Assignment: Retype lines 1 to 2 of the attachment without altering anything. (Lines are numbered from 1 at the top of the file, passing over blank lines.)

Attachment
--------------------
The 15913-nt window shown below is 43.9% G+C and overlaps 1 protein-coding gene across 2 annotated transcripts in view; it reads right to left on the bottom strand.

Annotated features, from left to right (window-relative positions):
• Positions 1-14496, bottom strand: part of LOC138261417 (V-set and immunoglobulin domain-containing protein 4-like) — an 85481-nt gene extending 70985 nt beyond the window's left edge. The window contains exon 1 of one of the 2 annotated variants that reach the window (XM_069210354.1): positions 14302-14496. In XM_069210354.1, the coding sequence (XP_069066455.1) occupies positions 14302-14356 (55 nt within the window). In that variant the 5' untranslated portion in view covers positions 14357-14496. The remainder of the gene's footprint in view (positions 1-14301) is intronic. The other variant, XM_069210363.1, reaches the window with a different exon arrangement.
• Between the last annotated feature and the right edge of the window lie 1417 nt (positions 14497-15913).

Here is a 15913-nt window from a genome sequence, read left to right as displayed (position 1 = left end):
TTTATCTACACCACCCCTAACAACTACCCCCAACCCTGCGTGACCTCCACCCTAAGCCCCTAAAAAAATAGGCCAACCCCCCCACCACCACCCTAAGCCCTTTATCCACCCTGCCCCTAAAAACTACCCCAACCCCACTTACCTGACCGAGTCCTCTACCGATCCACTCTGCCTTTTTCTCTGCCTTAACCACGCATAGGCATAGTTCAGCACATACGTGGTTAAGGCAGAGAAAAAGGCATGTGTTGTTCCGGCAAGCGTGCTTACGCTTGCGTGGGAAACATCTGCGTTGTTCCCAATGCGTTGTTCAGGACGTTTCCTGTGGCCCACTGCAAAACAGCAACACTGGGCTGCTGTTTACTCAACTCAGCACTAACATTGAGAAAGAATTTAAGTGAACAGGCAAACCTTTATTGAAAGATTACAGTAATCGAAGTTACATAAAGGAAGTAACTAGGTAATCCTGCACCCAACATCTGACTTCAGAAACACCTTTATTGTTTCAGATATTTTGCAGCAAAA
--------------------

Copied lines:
The 15913-nt window shown below is 43.9% G+C and overlaps 1 protein-coding gene across 2 annotated transcripts in view; it reads right to left on the bottom strand.

Annotated features, from left to right (window-relative positions):